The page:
The Cannes Lions International Festival of Creativity is a great place to check out what’s going on right now in creative industries all over the world—but what can it also tell us about the future?
In his presentation at this year’s event, Kevin Kelly, founding executive editor of Wired, talked about the forces of change that will shape all of our lives over the next 20 years. The two topics he focused on are both critical areas that brands are looking towards more than ever: Virtual Reality and AI.
Virtuality is the new reality
According to Kelly, who tested some of the earliest VR tech in the 1980s as a journalist, it’s still going to be a number of years before VR is widely available, a staple in the home and consumer-friendly. “In the short term it’s overhyped, but in the long term it’s underhyped,” he observed.
Thanks to advancements in now ubiquitous smartphones, however, the accelerometers, screens, tracking software and processors that were once unaffordable are now all cheap and readily available, meaning VR is on the brink of becoming a household item.
VR can take many forms. Immersion VR is the more traditional form, where it’s like you’re watching a 360-degree movie. But augmented reality and mixed reality are going to open up the widest frontier of possibilities. AR and mixed reality are when you’re still looking at the real world but with an added layer of virtuality: digital objects, screens or other people appear for real-time interactions.
VR is trading on the sense of an experience, and so experiential approaches, language and principles are going to become even more crucial for brands to master if they want to enthrall customers.
Kelly emphasized that telepresence—the experience of having another person in the room with you—is going to be one of VR’s hallmark experiences. VR will not be about everyone becoming isolated, locked away in their rooms with goggles on, lost in fantasy worlds. Instead, it will become the most social of social medias, he feels. Nothing is as intriguing as another person—and it opens an array of possibilities.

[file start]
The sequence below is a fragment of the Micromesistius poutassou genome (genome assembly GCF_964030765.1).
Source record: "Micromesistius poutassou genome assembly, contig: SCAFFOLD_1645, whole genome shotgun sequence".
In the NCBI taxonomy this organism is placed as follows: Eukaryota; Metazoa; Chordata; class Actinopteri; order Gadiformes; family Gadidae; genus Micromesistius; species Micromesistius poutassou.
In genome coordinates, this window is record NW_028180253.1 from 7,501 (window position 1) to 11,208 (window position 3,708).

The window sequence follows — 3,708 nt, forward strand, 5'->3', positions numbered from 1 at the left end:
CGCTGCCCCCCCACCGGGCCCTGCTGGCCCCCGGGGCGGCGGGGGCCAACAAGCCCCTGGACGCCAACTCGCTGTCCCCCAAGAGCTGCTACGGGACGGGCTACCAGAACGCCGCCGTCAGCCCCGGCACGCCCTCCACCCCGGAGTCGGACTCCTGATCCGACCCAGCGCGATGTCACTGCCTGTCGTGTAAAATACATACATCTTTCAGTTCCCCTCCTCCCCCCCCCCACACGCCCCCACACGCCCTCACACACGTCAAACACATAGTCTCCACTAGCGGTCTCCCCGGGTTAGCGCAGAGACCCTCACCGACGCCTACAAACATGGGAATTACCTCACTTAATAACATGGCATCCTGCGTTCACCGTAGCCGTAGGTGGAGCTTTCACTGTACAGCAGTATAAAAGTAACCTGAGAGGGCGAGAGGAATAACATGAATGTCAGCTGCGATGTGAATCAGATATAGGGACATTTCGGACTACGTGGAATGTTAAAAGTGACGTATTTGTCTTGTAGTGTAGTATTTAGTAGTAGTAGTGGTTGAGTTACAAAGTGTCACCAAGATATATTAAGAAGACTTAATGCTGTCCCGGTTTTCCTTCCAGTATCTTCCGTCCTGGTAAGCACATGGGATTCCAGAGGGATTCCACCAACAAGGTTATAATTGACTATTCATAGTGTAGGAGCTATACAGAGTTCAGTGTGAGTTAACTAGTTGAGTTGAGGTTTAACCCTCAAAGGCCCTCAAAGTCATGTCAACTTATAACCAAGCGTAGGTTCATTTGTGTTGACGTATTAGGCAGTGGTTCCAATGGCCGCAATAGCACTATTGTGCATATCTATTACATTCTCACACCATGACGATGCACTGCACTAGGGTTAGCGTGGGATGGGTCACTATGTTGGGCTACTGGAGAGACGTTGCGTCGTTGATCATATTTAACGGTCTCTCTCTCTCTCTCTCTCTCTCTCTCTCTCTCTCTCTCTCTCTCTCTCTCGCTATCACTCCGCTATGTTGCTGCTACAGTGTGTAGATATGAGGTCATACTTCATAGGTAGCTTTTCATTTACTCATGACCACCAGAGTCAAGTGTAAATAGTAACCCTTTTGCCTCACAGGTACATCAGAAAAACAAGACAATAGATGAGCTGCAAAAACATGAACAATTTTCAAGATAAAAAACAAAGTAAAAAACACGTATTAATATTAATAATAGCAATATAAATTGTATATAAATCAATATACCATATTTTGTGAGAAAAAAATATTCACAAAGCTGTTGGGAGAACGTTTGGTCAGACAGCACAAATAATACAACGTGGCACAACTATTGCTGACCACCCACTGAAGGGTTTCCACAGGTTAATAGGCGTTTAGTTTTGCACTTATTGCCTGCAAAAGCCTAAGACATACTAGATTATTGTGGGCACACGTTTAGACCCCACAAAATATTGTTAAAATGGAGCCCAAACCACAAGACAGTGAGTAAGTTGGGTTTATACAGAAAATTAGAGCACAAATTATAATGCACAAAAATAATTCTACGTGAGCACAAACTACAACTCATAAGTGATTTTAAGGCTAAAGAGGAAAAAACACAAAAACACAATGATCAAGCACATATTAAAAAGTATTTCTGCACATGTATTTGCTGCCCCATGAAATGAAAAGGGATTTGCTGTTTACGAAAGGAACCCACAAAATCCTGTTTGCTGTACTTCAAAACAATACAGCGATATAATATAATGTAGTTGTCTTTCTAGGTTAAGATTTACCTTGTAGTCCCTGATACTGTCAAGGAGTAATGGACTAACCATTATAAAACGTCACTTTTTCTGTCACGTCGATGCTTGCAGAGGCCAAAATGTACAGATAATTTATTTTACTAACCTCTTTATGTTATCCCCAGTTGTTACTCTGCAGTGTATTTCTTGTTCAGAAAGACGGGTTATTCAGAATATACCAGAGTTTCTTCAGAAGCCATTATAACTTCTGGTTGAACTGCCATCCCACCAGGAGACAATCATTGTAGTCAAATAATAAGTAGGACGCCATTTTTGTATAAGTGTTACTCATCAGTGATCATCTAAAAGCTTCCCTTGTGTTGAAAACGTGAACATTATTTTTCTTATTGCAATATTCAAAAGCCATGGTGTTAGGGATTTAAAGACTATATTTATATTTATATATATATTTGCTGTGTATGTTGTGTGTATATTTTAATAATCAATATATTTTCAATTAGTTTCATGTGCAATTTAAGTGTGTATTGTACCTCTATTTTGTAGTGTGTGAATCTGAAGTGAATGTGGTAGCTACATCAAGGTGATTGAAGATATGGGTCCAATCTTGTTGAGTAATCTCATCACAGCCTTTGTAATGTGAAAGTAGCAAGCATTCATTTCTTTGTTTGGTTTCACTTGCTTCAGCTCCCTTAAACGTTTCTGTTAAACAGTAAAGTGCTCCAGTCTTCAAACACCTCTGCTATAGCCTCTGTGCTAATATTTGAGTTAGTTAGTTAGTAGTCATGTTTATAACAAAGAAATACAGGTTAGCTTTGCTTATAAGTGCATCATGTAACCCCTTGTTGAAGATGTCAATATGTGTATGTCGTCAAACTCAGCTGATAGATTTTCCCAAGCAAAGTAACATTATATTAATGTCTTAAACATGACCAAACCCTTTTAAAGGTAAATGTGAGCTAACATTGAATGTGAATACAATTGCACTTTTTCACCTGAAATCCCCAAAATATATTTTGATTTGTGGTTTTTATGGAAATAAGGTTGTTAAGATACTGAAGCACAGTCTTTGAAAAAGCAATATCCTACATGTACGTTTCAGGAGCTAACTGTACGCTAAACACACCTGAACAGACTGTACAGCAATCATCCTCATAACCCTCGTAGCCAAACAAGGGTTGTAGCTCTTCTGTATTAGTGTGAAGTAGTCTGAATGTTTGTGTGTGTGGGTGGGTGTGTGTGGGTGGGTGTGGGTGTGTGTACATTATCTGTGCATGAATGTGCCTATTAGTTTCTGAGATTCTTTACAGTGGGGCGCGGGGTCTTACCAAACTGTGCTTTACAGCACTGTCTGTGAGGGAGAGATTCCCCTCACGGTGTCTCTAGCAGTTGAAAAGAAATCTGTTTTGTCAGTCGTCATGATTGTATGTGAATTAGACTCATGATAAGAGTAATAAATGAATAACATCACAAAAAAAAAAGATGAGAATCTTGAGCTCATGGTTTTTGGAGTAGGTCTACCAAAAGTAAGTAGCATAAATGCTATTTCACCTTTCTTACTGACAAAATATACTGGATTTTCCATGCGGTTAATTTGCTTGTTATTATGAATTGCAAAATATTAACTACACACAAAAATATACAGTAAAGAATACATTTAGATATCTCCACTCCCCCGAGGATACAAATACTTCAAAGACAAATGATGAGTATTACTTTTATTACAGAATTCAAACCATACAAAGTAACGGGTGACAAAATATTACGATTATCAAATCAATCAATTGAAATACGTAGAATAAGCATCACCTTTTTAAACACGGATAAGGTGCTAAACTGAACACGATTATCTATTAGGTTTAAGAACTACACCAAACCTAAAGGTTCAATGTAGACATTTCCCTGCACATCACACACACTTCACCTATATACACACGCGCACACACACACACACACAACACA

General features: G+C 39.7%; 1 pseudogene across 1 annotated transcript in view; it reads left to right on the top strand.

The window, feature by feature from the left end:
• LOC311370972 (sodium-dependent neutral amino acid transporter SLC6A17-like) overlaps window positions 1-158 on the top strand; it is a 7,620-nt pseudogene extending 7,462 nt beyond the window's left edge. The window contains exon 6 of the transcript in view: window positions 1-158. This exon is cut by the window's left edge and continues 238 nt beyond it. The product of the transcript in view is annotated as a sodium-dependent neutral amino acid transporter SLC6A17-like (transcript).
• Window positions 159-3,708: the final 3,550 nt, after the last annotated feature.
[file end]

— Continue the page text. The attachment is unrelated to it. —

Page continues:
Working remotely becomes even easier because you can have one-on-one performances and training in your living room, and brands will be able to re-enact in-store, interpersonal customer experiences anywhere in the world.
Intelligence is the new electricity
AI always sounds like some far off sci-fi concept, but Kelly pointed out that AI is here. Once we get something to work, we don’t call it AI anymore, we call it machine learning or neural networks. Anything we haven’t achieved yet, we call AI.
AI won’t ever be perfect, and it’s unlikely that we willl invent an AI that is better than humans at everything. But we don’t need it to be—we just need AIs that are empowered with the right kinds of thinking to solve the right problems.
“Thinking different is the foundational skill in the new economy. We will make as many different species of thinking as we can.”
The other half of this development is how we use this AI to power our lives holistically. Kelly likened it to the industrial revolution. First, we used artificial power to do what humans can’t do on our own. Now, instead of adding electricity to manual tools, we’re going to add AI to existing tools.
In this AI-driven reality, IQ will be a service that flows like electricity and you’ll rent mind-power from the cloud for whatever task you need accomplished at an hourly or daily rate, says Kelly.
This doesn’t mean we’re all going to be replaced by machines. Robots will create more jobs, it’s only the tasks that require efficiency and productivity that will be replaced. Those that don’t—art, science, innovation, human experiences—will not. In fact, we’ll have even more time to pursue them.
— Cannes Lions (@Cannes_Lions) June 22, 2016
“You don’t need to be an expert in AI, Data Analytics, or VR,” adds Rowan. “But you do need to understand how quickly that they’re giving your competitors an advantage.”